Employment transitions and computer use of older workers
Our empirical analysis studies the impact of computer use on out of employment transitions of older workers, disentangling the effect of using a Personal Computer (PC) at work from that of being PC literate. Data are drawn from the 2000, 2002 and 2004 waves of the Bank of Italy Survey on Household Income and Wealth . We provide empirical evidence that, even controlling for a wide set of covariates, older employees who use a PC at work have a higher probability of remaining employed in the future. However, our results also indicate that, once PC literacy is controlled for, the use of a PC at work decreases only marginally the risk of becoming not employed (i.e. the effect is smaller than the one registered when we do not control for PC literacy).
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Volume (Year): 45 (2013)
Issue (Month): 6 (February)
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References listed on IDEAS
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- Jeff Borland & Joseph Hirschberg & Jenny Lye, 2004.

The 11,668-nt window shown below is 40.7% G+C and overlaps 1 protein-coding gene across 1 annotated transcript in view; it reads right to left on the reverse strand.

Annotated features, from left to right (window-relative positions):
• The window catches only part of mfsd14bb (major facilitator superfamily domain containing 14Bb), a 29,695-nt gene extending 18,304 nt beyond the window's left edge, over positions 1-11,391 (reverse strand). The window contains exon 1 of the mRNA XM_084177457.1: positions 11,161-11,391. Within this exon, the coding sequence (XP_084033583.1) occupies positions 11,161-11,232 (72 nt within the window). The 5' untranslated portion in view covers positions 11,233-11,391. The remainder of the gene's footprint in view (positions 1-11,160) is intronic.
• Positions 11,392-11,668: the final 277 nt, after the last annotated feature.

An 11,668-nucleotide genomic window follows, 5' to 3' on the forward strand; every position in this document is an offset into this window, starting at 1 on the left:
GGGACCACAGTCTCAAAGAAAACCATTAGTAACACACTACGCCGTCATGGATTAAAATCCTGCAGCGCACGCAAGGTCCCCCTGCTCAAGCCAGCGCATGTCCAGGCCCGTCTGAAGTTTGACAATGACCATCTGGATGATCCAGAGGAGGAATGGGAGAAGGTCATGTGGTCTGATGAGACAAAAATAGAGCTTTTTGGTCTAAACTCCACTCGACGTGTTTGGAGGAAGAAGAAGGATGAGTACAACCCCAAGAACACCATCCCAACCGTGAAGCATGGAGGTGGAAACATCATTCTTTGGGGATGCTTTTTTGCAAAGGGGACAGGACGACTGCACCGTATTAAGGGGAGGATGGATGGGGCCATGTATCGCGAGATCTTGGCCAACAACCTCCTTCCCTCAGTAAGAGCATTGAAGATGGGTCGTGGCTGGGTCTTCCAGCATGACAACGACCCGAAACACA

"Computer knowledge and earnings: evidence for Australia,"
Taylor & Francis Journals, vol. 36(17), pages 1979-1993.
- Borland, J & Hirschberg, J & Lye, J, 1997. "Computer Knowledge and Earnings : Evidence for Australia," Department of Economics - Working Papers Series 571, The University of Melbourne.
- Leora Friedberg, 2001.
"The Impact of Technological Change on Older Workers: Evidence from Data on Computer Use,"
NBER Working Papers
8297, National Bureau of Economic Research, Inc.
- Leora Friedberg, 2003. "The Impact of Technological Change on Older Workers: Evidence from Data on Computer Use," ILR Review, Cornell University, ILR School, vol. 56(3), pages 511-529, April.
- Bartel, Ann P & Sicherman, Nachum, 1993. "Technological Change and Retirement Decisions of Older Workers," Journal of Labor Economics, University of Chicago Press, vol. 11(1), pages 162-83, January.
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